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Martin Campbell
Antonio Banderas, Anthony Hopkins, Catherine Zeta-Jones, Stuart Wilson, Matt Letscher
Ted Elliott

Box Office:
$65 Million.
Opening Weekend
$22.525 million on 2515 screens.
Domestic Gross
$93.771 million.
Rated PG-13 for some intense action and violence.

Widescreen 2.35:1/16x9
Fullscreen 1.33:1
English Dolby Digital 5.1
English DTS 5.1
French Dolby Surround 2.0
Spanish Dolby Surround 2.0
Portuguese Dolby Surround 2.0
English, French, Spanish, Portuguese, Chinese, Korean, Thai

Runtime: 137 min.
Price: $19.94
Release Date: 10/18/2005

• Audio Commentary With Director Martin Campbell
• Two Deleted Scenes
• “Unmasking Zorro” Documentary
• Exclusive Scene from The Legend of Zorro
The Legend of Zorro Behind-the-Scenes Sneak Peek
• “I Want to Spend My Lifetime Loving You” Music Video
• Theatrical Trailers
• TV Spots
• Talent Files
• Costume Designs

Score soundtrack

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The Mask of Zorro: Deluxe Edition (1998)

Reviewed by Colin Jacobson

Hollywood just loves to update properties from the past, and some of these make more sense than others. A new Shaft with Samuel L. Jackson? Sounded like a good idea. A version of The Mummy made for contemporary tastes? Seemed to work out well. A new edition of Zorro? That one caught me by surprise.

Zorro was one of those heroes who felt stuck in a past era so strongly that I didn’t think an updated take on the character would work. I believed that such a swashbuckling persona wouldn’t appeal to modern audiences, and Zorro was best left to parodies like 1981’s Zorro, the Gay Blade.

I was wrong, at least to a certain extent. While 1998’s The Mask of Zorro didn’t knock off any box office socks, it did reasonably well with a US gross of $93 million and it nabbed a tidy $232 million worldwide. Not exactly Titanic level, but it seemed pretty solid for a movie with a $65 million budget.

As for the film itself, I thought it provided a reasonably entertaining experience that surpassed my expectations. The flick mainly takes place in 19th century Mexico, but it actually begins with a flashback sequence of sorts. We see Zorro, as masked hero who champions the people. Unfortunately, his archenemy Don Rafael Montero (Stuart Wilson) discovers his real identity of Don Diego de la Vega (Anthony Hopkins). Montero’s men accidentally kill Diego’s wife, and they then imprison him and leave the fate of his infant daughter Elena uncertain.

Twenty years later, we meet a ragged criminal named Alejandro Murrieta (Antonio Banderas), his brother Joaquin (Victor Rivers), and a partner named Three-Fingered Jack (L.Q. Jones). A vicious military captain named Harrison Love (Matthew Letscher) kills Joaquin and harms Jack, but Alejandro escapes. He vows revenge but is in no shape to enact his plans.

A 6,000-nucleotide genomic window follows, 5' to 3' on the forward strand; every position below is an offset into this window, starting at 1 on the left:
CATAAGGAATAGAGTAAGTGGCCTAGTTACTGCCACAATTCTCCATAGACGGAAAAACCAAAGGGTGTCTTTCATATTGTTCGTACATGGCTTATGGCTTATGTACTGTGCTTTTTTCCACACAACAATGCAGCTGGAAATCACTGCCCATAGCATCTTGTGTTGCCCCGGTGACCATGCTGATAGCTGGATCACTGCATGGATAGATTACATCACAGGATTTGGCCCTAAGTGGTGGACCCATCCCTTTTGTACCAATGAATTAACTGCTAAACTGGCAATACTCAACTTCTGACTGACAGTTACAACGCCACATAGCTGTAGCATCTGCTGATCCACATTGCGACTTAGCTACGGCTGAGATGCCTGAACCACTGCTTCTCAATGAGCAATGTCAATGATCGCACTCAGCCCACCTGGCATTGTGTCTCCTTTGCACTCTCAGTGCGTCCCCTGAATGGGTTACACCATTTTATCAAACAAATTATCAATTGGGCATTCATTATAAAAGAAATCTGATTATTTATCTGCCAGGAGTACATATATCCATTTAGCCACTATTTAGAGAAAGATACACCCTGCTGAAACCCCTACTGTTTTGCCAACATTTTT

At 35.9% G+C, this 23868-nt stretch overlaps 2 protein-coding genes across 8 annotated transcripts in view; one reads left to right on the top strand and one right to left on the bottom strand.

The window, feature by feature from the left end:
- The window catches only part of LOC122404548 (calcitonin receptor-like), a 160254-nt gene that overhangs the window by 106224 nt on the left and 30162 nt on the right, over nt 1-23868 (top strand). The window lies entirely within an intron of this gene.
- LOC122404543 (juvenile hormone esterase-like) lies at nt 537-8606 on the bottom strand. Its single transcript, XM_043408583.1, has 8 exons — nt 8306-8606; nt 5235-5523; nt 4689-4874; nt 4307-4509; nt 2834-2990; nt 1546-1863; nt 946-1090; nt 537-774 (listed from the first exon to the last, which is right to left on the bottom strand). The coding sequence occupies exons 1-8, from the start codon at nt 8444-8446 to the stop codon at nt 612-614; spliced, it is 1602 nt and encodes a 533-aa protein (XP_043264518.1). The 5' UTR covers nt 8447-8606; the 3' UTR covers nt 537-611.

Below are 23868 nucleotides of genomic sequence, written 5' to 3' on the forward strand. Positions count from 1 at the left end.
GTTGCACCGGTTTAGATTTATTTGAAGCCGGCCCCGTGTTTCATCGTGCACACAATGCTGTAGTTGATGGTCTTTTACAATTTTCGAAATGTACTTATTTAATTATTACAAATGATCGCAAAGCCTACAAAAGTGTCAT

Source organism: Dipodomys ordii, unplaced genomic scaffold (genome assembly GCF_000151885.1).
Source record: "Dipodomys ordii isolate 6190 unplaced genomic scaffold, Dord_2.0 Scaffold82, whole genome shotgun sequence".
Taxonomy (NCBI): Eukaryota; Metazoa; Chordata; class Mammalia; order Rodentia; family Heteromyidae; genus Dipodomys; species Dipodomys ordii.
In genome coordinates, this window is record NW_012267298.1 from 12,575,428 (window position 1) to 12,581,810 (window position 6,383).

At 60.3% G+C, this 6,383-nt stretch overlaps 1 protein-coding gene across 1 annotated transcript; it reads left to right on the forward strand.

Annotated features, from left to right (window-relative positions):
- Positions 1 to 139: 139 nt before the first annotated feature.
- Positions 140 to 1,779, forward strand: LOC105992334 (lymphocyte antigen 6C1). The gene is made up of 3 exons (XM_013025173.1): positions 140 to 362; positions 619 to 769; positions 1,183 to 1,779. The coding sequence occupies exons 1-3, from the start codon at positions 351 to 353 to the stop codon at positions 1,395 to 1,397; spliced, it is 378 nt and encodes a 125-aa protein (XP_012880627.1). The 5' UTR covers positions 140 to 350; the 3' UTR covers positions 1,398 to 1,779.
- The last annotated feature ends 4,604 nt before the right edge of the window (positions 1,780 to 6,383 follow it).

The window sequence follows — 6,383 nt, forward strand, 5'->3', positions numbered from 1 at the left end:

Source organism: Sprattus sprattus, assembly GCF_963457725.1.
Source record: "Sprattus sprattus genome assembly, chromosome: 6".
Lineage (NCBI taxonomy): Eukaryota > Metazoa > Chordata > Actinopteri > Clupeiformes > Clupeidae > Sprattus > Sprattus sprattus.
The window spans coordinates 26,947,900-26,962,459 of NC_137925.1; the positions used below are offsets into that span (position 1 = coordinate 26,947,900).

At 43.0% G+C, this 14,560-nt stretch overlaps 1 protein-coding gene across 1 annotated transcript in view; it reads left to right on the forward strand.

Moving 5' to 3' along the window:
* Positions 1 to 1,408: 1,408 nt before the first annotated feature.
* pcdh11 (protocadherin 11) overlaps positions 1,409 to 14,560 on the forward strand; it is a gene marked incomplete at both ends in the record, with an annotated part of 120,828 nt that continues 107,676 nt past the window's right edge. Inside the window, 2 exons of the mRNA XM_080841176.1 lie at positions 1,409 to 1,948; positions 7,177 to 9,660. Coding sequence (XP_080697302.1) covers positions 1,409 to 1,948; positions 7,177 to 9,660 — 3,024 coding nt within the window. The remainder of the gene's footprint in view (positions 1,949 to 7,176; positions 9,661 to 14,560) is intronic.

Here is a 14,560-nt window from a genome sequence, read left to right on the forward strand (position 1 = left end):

Enter Diego, recently escaped from his long imprisonment. He realizes that a young Alejandro helped him elude pursuers years earlier, and he decides to take on the adult version as a protégé. Much training ensues and eventually Alejandro’s ready to become the new Zorro. Matters are complicated by the arrival of Montero’s “daughter” Elena, who really is Diego’s kid. Montero, Love and others attempt a scheme to own much of California, and it’s up to the twin Zorros to stop them.

Three years earlier, director Martin Campbell helped update another slightly moribund franchise with a new James Bond piece called GoldenEye. Zorro didn’t bring that series to life with equal success, but he did nicely with the material. The key to Zorro stemmed from the respect with which Campbell treated the subject. While the new movie clearly felt like a product of its times, with some cheeky humor and vibrant action sequences, it still showed a link to its forebears, especially through the exciting sword fighting pieces. These amped the action for a modern audience but kept up a connection with the past; Campbell nicely expanded the material but didn’t make it seem like it had no link to the original.

As was the case with GoldenEye, Campbell showed his greatest talent for the action scenes, and those sword fighting sequences offered some genuinely thrilling material. In a smart move, Campbell didn’t tip his hand early; though we see a little of that sort of action, he saved the big set pieces for more climactic moments in the film, and they escalated in intensity and activity. While I liked much of the rest of the movie, those parts were definitely the most fun.

Zorro also did well for itself due to its cast, especially in regard to our dual Zorros. Hopkins is often money in the bank; while he can falter at times, he usually provides a solid performance that adds weight to a movie, and that occurred with Zorro. The concept of Hopkins as a Spanish don seemed a little ridiculous at first, but I quickly forgot any concerns in that regard and accepted him fully in the role. He made Diego strong and led us believe that he would be a forceful presence even as an older man.

As for our newer Zorro, Banderas did a terrific job. He neatly balanced buffoonish humor early in the movie with charisma and vigor as the story progressed. That wasn’t an easy task, but Banderas seemed up to the challenges. He created a solid action hero as well as a dashing leading man; the role of Zorro appeared tailor-made for him.